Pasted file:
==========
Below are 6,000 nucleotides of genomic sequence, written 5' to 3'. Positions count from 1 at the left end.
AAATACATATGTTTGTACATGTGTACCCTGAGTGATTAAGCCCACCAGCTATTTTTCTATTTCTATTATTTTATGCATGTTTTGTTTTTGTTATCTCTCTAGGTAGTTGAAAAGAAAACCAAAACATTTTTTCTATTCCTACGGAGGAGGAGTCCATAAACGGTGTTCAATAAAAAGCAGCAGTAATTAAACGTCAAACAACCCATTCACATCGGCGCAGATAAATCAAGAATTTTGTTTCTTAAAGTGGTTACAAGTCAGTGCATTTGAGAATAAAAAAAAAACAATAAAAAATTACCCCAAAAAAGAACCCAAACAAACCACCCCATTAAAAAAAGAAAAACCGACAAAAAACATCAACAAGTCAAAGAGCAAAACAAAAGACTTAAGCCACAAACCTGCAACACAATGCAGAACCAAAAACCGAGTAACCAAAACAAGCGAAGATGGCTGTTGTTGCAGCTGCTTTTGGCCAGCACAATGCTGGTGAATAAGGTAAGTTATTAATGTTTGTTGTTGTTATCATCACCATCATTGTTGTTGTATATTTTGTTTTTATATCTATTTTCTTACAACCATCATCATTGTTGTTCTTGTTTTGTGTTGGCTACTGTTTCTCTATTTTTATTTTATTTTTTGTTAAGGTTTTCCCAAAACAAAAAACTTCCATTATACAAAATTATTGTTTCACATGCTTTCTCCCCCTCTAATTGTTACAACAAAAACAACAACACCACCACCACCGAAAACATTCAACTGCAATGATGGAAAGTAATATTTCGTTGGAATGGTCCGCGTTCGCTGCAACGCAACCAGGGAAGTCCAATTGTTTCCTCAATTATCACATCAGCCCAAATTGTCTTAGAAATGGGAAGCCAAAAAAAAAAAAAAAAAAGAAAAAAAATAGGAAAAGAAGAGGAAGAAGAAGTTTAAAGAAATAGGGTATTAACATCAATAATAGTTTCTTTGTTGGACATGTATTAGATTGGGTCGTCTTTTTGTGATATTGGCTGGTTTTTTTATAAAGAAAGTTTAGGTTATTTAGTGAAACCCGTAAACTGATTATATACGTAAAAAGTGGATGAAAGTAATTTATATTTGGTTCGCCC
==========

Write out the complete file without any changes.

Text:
Below are 6,000 nucleotides of genomic sequence, written 5' to 3'. Positions count from 1 at the left end.
AAATACATATGTTTGTACATGTGTACCCTGAGTGATTAAGCCCACCAGCTATTTTTCTATTTCTATTATTTTATGCATGTTTTGTTTTTGTTATCTCTCTAGGTAGTTGAAAAGAAAACCAAAACATTTTTTCTATTCCTACGGAGGAGGAGTCCATAAACGGTGTTCAATAAAAAGCAGCAGTAATTAAACGTCAAACAACCCATTCACATCGGCGCAGATAAATCAAGAATTTTGTTTCTTAAAGTGGTTACAAGTCAGTGCATTTGAGAATAAAAAAAAAACAATAAAAAATTACCCCAAAAAAGAACCCAAACAAACCACCCCATTAAAAAAAGAAAAACCGACAAAAAACATCAACAAGTCAAAGAGCAAAACAAAAGACTTAAGCCACAAACCTGCAACACAATGCAGAACCAAAAACCGAGTAACCAAAACAAGCGAAGATGGCTGTTGTTGCAGCTGCTTTTGGCCAGCACAATGCTGGTGAATAAGGTAAGTTATTAATGTTTGTTGTTGTTATCATCACCATCATTGTTGTTGTATATTTTGTTTTTATATCTATTTTCTTACAACCATCATCATTGTTGTTCTTGTTTTGTGTTGGCTACTGTTTCTCTATTTTTATTTTATTTTTTGTTAAGGTTTTCCCAAAACAAAAAACTTCCATTATACAAAATTATTGTTTCACATGCTTTCTCCCCCTCTAATTGTTACAACAAAAACAACAACACCACCACCACCGAAAACATTCAACTGCAATGATGGAAAGTAATATTTCGTTGGAATGGTCCGCGTTCGCTGCAACGCAACCAGGGAAGTCCAATTGTTTCCTCAATTATCACATCAGCCCAAATTGTCTTAGAAATGGGAAGCCAAAAAAAAAAAAAAAAAAGAAAAAAAATAGGAAAAGAAGAGGAAGAAGAAGTTTAAAGAAATAGGGTATTAACATCAATAATAGTTTCTTTGTTGGACATGTATTAGATTGGGTCGTCTTTTTGTGATATTGGCTGGTTTTTTTATAAAGAAAGTTTAGGTTATTTAGTGAAACCCGTAAACTGATTATATACGTAAAAAGTGGATGAAAGTAATTTATATTTGGTTCGCCC